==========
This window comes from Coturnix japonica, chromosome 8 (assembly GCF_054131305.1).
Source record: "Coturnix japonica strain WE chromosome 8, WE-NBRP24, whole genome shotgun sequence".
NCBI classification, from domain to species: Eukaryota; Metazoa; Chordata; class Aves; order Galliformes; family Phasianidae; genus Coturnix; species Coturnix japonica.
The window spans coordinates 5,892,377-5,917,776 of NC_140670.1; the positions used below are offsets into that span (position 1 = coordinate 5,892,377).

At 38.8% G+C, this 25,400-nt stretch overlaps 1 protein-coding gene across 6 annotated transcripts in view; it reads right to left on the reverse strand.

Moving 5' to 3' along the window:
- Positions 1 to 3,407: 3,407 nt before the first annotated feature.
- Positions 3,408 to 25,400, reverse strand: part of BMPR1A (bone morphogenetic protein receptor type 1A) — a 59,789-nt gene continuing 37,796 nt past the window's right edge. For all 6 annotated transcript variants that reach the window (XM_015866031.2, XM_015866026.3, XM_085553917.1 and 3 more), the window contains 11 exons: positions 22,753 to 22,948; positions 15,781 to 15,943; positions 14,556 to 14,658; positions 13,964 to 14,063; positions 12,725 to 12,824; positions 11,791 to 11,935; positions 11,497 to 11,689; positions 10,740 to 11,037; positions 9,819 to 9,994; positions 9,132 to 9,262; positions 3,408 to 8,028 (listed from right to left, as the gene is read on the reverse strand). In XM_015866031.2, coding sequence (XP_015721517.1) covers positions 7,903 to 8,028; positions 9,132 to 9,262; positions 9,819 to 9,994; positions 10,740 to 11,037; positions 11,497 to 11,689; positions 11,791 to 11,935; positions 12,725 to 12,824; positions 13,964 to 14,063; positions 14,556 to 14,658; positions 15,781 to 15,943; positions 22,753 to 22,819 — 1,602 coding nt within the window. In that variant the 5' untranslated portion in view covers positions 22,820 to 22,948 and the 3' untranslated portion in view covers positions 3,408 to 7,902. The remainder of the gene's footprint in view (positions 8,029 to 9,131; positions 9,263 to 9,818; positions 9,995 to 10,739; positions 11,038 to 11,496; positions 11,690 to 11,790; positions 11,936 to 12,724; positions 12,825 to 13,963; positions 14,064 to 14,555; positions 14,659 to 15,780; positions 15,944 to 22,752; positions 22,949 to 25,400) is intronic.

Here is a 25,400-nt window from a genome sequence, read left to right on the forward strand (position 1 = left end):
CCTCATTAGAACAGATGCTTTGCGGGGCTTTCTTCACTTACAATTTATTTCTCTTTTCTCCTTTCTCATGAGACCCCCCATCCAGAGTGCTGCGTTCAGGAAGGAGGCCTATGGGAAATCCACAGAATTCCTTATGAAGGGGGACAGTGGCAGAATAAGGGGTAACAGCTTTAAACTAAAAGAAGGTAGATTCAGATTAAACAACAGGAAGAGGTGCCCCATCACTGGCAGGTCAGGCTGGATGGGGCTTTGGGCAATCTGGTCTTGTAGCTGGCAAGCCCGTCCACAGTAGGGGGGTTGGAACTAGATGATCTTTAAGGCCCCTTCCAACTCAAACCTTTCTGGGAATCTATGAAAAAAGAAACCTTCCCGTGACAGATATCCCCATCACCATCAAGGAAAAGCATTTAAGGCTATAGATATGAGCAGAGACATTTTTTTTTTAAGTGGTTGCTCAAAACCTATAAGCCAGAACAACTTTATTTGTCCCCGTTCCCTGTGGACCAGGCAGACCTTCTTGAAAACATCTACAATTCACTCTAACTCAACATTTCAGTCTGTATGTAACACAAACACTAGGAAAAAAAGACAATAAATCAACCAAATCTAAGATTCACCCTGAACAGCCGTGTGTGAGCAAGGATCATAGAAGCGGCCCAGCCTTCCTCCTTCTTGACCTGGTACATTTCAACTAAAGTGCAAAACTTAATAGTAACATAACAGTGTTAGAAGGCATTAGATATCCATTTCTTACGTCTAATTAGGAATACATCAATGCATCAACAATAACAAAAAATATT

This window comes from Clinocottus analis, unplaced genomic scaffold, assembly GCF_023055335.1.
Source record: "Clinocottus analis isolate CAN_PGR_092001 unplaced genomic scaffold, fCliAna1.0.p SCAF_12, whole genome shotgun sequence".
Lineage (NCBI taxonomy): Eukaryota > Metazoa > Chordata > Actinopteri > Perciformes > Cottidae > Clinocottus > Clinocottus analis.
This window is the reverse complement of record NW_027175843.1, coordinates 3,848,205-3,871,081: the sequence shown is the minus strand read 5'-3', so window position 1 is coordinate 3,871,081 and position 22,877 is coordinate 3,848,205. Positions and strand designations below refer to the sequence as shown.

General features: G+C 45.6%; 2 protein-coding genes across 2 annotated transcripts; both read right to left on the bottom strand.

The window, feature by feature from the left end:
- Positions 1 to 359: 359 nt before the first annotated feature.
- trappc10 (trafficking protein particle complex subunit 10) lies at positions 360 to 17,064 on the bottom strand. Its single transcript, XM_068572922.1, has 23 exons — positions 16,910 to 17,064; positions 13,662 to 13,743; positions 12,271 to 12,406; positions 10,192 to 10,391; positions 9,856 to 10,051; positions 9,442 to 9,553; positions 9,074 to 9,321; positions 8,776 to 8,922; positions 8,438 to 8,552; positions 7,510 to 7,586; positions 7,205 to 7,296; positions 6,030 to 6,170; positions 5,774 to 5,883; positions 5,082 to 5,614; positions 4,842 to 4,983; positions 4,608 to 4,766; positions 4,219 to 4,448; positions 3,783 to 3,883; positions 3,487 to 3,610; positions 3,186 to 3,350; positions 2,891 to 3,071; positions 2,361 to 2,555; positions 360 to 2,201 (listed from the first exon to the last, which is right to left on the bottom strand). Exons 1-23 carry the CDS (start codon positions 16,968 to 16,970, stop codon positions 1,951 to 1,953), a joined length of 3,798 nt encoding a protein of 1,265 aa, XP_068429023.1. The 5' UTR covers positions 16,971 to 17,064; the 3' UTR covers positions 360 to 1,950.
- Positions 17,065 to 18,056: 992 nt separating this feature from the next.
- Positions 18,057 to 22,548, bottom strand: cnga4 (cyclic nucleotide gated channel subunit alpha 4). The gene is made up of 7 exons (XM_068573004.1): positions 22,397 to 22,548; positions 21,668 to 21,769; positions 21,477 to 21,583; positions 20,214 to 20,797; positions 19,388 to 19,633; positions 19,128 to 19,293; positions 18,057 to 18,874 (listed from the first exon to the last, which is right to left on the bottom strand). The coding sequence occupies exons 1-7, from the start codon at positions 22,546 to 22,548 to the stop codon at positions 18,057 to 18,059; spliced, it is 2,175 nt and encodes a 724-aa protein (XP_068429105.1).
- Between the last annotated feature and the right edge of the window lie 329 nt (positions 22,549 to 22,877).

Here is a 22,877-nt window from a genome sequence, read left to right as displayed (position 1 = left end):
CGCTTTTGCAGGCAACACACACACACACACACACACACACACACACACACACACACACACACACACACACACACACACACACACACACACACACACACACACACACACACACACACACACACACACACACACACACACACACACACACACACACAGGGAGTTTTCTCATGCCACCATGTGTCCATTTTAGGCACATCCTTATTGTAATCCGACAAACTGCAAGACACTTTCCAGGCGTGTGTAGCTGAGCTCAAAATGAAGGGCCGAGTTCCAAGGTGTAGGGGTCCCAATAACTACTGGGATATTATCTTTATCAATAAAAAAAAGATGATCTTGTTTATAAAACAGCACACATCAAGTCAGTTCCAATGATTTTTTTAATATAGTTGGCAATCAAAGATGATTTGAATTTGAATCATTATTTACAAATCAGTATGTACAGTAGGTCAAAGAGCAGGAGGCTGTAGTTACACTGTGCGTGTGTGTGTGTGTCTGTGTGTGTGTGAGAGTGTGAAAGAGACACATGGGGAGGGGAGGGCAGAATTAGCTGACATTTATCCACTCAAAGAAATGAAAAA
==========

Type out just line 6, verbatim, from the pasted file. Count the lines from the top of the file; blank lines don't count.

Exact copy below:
Moving 5' to 3' along the window: